Rarely, laryngeal, esophageal, conjunctival, and tympanic membrane involvement occur.
Current data suggest that oral lichen planus is a T-cell–mediated autoimmune disease in which autocytotoxic CD8+ T cells trigger the apoptosis of oral epithelial cells. However, the precise cause of oral lichen planus is unknown.
Reported associations between oral lichen planus and systemic diseases may be coincidental, because (1) oral lichen planus is relatively common, (2) oral lichen planus occurs predominantly in older adults, and (3) many drugs used in the treatment of systemic diseases trigger the development of oral lichenoid lesions as an adverse effect.
In many patients, a cause for the oral lichenoid lesions cannot be identified; in these patients, the disease is called idiopathic oral lichen planus.
Oral lichenoid drug reactions may be triggered by systemic drugs including NSAIDs, beta-blockers, sulfonylureas, some ACE inhibitors, and some antimalarials. In patients with oral lichenoid lesions, be alert for any systemic drug as a cause.
Oral lichenoid contact-sensitivity reactions may be triggered by contact allergens including dental amalgam composite resin, and toothpaste flavorings, especially cinnamates. Skin patch testing may help in identifying contact allergens (see Other Tests). If an allergy is detected, lesions may heal when the offending material is removed.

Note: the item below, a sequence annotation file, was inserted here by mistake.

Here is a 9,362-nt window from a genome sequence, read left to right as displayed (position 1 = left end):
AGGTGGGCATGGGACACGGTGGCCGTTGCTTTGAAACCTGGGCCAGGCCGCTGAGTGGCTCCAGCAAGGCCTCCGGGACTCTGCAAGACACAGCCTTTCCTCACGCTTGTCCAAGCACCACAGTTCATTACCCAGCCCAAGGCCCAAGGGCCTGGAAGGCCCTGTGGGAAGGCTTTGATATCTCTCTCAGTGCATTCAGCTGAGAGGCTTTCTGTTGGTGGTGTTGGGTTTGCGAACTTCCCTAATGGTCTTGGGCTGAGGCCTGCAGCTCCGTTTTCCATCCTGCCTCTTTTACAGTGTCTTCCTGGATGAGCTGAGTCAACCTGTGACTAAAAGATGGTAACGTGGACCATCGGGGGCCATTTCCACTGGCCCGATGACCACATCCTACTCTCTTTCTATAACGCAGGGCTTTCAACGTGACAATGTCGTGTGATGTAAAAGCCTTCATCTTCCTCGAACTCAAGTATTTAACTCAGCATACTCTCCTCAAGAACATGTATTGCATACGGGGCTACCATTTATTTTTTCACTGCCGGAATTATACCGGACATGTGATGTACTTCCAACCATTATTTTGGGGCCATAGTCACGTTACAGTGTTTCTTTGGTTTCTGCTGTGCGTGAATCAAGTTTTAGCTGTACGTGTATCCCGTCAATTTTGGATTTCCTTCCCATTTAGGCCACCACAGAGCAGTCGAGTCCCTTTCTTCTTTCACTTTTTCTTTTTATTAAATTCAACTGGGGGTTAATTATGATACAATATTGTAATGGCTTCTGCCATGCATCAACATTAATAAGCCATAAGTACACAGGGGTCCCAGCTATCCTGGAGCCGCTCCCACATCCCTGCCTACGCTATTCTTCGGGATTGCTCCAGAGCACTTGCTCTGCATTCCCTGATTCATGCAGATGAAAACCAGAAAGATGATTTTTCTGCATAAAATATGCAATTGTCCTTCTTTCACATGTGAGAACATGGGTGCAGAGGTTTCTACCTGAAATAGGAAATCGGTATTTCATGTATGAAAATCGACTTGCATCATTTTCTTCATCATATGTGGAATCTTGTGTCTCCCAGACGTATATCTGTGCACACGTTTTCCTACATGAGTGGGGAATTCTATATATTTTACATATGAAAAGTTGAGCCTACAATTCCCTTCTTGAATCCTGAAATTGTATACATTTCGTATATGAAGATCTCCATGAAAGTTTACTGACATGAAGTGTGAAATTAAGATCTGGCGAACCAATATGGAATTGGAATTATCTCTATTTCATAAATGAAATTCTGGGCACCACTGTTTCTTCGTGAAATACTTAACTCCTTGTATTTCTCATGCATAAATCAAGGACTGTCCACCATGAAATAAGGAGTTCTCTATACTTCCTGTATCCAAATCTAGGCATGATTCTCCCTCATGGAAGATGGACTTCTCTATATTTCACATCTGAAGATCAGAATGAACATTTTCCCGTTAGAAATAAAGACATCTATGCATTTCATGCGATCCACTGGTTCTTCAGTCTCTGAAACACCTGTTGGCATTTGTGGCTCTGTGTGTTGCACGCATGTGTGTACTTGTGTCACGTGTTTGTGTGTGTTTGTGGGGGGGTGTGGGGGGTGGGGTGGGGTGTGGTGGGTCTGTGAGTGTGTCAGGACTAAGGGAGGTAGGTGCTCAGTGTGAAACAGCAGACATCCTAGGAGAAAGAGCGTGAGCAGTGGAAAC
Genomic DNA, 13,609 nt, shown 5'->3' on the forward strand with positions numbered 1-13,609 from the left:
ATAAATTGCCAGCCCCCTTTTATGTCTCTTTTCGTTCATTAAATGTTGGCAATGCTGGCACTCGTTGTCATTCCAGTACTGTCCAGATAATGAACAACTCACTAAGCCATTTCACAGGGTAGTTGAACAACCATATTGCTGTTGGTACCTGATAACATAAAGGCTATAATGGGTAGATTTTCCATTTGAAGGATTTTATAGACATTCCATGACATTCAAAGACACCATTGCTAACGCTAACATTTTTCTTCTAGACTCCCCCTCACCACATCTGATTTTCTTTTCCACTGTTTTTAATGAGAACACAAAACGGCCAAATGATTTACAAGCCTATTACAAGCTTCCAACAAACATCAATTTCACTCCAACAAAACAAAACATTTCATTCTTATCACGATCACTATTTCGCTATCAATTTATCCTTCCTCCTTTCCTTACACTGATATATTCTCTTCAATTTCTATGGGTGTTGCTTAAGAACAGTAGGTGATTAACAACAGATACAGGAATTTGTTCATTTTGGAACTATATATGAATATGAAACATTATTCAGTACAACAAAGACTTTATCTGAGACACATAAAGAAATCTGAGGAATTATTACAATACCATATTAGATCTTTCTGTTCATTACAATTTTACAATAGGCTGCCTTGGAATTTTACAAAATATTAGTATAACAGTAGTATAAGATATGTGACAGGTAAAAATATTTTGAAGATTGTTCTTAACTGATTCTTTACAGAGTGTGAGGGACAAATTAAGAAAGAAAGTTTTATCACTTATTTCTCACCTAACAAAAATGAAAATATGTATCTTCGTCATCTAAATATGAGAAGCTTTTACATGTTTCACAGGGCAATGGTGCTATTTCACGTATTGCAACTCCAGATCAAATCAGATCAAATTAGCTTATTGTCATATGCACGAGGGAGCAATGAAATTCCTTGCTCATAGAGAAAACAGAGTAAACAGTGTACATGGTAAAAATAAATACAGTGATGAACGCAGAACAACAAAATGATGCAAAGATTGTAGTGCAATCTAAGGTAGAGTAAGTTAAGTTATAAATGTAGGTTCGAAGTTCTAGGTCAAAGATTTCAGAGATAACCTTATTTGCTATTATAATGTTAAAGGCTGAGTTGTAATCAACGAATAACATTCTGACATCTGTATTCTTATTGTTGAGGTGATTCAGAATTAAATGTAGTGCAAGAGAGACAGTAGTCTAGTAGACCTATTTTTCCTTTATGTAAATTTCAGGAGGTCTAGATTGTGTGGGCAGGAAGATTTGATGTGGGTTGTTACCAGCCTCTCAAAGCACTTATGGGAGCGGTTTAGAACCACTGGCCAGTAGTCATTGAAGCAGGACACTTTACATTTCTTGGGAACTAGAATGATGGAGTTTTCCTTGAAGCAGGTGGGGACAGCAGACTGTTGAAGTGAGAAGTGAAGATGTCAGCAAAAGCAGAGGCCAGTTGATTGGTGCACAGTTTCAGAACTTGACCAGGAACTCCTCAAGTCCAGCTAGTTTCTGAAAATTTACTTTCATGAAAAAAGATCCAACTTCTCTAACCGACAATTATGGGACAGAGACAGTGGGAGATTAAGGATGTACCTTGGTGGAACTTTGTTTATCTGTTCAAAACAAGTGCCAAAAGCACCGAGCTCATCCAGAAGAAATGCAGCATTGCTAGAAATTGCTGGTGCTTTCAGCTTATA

Oral lichenoid lesions may be triggered by mechanical trauma (Koebner phenomenon) due to calculus deposits, sharp teeth, rough surfaces of dental restorations or prostheses, cheek or tongue biting, and oral surgical procedures. Scale any teeth associated with oral lichen planus lesions to remove calculus deposits and reduce sharp edges. Dental restorations and prostheses that are associated with oral lichen planus lesions should be mirror-polished.